Mar 30

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Supporting Marriage Equality Since 2001

Twelve years ago, I read a disturbing article concerning a group of conservative political activists seeking a constitutional amendment banning “gay marriage.” Fresh off the 2000 election where they captured the White House, Senate, and House, Republicans felt they had a clear mandate. Political analysts pointed to the “values voters” as the key cog responsible for the victories. Clearly, it would not take much for the conservative activists to gain traction for their movement, but it could ever become a reality?

As a self-described “Limbaugh Republican,” I had never questioned any of the conservative principles I had been raised to believe as true (i.e. the sanctity of life, marriage, and markets), but something about this movement rubbed me the wrong way. As a kid, my parents raised me to believe that the Republican Party stood for freedom, but now members of my own party, a party that labeled itself as the party of “limited government,” wanted to use the government as a means to prevent two people from expressing their love fully for one another? No, it just didn’t feel right at all, no matter how I tried to justify it. It felt archaic and un-American.

A few weeks later, I served as an usher for a friend’s wedding. As a member of the wedding party, I had the opportunity to watch the hours of work and dedication her wedding planner, a gay man, put into planning the event. During toasts at the rehearsal dinner, the bride raised her glass to him and his partner. I watched as he fought back tears as she went on to declare her hope that one day our country would be compassionate enough to recognize their relationships as equal and found myself rising in unison with the rest of the room to show our support for the disenfranchised couple.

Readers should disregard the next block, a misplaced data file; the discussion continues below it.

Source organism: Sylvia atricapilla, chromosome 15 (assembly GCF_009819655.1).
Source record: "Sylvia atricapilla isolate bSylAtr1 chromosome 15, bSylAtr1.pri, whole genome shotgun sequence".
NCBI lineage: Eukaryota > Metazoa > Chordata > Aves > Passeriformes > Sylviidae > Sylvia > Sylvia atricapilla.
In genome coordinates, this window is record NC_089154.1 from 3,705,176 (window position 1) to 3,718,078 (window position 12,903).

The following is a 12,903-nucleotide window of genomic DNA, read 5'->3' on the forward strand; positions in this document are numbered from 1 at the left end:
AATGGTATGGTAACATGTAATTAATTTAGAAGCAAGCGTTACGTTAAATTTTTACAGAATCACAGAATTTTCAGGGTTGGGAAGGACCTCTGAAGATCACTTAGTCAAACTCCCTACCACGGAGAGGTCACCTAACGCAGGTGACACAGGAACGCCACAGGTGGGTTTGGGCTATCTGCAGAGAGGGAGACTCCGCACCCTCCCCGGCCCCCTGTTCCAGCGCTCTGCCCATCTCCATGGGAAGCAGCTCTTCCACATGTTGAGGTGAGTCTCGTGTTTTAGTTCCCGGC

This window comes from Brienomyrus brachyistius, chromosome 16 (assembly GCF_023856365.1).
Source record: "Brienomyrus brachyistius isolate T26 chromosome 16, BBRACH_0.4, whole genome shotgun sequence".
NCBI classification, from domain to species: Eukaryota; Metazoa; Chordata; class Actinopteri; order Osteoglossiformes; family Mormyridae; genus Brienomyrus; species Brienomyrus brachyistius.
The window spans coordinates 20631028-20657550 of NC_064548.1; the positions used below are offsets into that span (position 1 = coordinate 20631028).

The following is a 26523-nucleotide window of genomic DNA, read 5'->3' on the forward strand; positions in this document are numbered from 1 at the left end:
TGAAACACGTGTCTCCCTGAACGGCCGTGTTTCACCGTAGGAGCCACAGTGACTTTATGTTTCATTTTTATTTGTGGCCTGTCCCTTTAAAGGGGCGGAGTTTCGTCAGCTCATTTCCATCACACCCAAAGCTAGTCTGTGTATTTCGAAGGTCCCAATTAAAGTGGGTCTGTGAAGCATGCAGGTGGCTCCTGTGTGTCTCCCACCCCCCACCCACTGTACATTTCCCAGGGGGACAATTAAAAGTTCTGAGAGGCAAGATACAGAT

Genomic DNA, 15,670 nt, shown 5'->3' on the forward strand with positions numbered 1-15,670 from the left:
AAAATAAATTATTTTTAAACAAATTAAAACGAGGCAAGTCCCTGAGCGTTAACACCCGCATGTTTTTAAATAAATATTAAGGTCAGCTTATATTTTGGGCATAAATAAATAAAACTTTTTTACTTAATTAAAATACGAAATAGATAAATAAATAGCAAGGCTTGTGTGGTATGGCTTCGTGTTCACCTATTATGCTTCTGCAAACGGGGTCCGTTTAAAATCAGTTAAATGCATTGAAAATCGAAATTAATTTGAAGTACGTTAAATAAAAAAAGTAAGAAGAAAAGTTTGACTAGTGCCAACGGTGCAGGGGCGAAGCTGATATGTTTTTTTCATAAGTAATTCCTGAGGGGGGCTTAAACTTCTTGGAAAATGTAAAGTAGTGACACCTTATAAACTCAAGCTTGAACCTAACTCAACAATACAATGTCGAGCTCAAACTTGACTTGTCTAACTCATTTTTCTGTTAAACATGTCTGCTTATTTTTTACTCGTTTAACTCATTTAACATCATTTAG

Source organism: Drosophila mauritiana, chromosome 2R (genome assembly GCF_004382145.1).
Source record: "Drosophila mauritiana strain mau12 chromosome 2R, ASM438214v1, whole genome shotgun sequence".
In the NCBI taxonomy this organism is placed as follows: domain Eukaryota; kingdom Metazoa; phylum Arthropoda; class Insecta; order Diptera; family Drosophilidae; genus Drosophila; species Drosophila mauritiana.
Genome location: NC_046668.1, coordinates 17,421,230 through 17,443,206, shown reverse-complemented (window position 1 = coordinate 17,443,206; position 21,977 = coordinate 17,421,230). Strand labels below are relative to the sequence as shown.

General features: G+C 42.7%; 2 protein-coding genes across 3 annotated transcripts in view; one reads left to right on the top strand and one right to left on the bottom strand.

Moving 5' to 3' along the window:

At that moment, in June 2001, I became a supporter of marriage equality, not because it was politically popular, not because of a celebrity endorsement, and not because I had several gay friends. I became a supporter of marriage equality because it was the right thing to do.

Don’t be confused. This certainly wasn’t a popular position to adopt, especially in a conservative place like East Texas. In 2005, a measure seeking to add an amendment to the Texas Constitution banning gay marriage passed with 76% of the vote. It garnered 90% of the vote in Cass County, where I grew up, and 89% of the vote in Smith County where I attended college. At times, I felt like the only straight person in the state in favor of marriage equality. Of course I was also one of the few vocally oppose the war in Iraq and history vindicated me on that issue.

My how the political climate has changed. Not only are politicians coming out everyday in support of marriage equality, but based on the profile pictures on my Facebook feed, a majority of my friends support it now as well.

Regardless of how the Supreme Court rules on Prop. 8 and DOMA, marriage equality will soon be a reality for all Americans. It’s inevitable. The culture war has been won and the flat earth society defeated. I’m happy to say I stood on the right side of history.

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